When Johnny Carson first took over from Jack Paar as The Tonight Show’s host back in 1962, the change was marked with the addition of a tiny crescent moon to the show’s official logo. There it has remained ever since, but always as a relatively small part of The Tonight Show’s visual identity.
To mark Jimmy Fallon’s debut as host of the the Tonight Show, Pentagram’s Emily Oberman was asked to come up with something new. Her solution? Blow up the Tonight Show’s lunar sliver into a sky-filling full moon, signifying Jimmy Fallon’s bright new take and place of importance among the stars of late-night.
Having worked with Fallon before in crafting the logo for his previous show, the Late Show With Jimmy Fallon, Oberman was eager to provide a fresh new look to the most prominent hour in late night. It needed to be bold and fresh, yet still evoke the Tonight Show’s 60-year heritage. It also needed to be adaptable, looking just as good on TV as it did on posters, mugs, T-shirts, umbrellas, and other official merchandise.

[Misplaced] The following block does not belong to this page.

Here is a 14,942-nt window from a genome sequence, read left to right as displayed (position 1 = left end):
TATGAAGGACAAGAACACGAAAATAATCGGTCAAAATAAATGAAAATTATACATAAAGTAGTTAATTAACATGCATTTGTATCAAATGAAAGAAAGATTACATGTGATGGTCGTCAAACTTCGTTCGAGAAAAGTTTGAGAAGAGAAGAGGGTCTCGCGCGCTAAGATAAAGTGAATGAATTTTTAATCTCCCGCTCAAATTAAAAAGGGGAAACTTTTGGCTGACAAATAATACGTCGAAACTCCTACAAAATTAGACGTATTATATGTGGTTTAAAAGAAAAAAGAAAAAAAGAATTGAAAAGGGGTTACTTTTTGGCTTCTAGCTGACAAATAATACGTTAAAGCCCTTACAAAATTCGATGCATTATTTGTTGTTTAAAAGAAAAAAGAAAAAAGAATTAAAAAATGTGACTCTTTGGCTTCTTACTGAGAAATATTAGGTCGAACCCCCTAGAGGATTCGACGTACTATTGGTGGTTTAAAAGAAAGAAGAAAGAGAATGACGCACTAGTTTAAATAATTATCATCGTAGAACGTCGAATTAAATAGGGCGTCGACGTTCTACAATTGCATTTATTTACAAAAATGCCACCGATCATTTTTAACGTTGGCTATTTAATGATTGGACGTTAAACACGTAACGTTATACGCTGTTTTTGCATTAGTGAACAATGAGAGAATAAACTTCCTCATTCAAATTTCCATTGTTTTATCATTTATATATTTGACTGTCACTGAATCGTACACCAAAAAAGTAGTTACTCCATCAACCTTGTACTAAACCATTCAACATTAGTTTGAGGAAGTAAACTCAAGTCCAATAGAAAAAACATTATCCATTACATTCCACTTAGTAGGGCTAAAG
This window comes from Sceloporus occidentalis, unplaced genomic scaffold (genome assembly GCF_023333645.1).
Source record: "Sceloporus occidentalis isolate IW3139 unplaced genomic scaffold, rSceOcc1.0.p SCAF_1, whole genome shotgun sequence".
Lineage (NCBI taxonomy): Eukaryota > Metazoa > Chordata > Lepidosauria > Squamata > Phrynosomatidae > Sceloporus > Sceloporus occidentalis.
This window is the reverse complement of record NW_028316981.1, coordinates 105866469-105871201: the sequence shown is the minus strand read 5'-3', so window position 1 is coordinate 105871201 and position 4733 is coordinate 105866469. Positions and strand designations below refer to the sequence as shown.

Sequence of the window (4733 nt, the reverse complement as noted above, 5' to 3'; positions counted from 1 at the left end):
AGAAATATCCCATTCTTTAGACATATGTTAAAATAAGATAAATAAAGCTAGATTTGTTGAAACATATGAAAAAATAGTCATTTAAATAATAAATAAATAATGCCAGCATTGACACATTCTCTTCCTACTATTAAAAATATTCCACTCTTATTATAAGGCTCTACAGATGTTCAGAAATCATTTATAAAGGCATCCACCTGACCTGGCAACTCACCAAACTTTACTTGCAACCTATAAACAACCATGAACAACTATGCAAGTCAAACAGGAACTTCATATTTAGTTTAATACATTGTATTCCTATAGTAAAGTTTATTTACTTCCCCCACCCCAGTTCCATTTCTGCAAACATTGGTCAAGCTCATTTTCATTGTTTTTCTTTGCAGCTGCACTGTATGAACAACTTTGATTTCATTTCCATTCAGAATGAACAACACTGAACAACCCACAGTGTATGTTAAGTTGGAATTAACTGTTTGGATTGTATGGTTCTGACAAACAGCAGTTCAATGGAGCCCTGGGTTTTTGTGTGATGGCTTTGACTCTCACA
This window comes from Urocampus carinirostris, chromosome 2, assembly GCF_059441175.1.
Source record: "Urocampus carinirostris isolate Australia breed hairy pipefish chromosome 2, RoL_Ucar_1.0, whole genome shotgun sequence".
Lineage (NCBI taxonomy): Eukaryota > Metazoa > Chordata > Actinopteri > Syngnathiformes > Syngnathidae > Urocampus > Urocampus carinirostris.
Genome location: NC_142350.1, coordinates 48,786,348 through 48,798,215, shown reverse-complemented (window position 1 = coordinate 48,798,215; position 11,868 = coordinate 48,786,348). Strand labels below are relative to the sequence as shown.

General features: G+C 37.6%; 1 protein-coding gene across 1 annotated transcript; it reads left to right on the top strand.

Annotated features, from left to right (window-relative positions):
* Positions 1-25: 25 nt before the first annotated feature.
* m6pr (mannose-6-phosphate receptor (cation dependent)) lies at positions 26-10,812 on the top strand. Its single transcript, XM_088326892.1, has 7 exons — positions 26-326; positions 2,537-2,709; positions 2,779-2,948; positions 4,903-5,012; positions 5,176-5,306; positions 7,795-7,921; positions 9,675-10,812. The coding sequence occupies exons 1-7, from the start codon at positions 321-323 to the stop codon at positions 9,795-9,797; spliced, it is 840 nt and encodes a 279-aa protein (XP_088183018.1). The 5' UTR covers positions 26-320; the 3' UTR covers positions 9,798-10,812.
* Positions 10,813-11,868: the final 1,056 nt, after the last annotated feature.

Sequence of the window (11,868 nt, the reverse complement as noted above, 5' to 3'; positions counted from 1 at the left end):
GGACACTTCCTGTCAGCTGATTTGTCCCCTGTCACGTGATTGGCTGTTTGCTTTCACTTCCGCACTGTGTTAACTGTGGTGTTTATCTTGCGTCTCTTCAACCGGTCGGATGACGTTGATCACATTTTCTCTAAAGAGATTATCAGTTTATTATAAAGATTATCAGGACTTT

The Tonight Show‘s new logo puts the full moon front and center, spelling out the name of the show almost as if a sans-serif meteor shower had punched the words the Tonight Show With Jimmy Fallon clean through its glowing surface. In some ways, it echoes Ferroconcrete’s Today show rebrand, a cheery sunrise that was meant to look brighter and more human than its predecessor.
To come up with the new look, Oberman and her team studied the history of late-night and created a data visualization that shows how the somnolent world of post-primetime television has changed since Jack Paar launched the Tonight Show in 1955.
Intriguingly, the data viz looks almost like a number of overlapping moons. The bigger the moon, the brighter its star in the sky of late night. Not surprisingly, Pentagram found that Johnny Carson’s Tonight Show filled the sky of late night television for 32 years, outshining pretty much all the competition. When Carson stepped aside, though, a number of smaller late night shows were suddenly able to attract an audience.
In a way, then, Pentagram’s new logo for the Tonight Show With Jimmy Fallon seems like a lunar forecast. For years after Carson retired, the Tonight Show’s crescent has been on the wane. With the new rebrand, Pentagram is betting that Jimmy Fallon will outshine his competitors, filling the night sky in such a way that the other stars of late night won’t even be visible.
Let’s hope they’re right: NBC can ill afford another botched Tonight Show succession.
To read more about Pentagram’s work on the new Tonight Show branding, see their blog post here.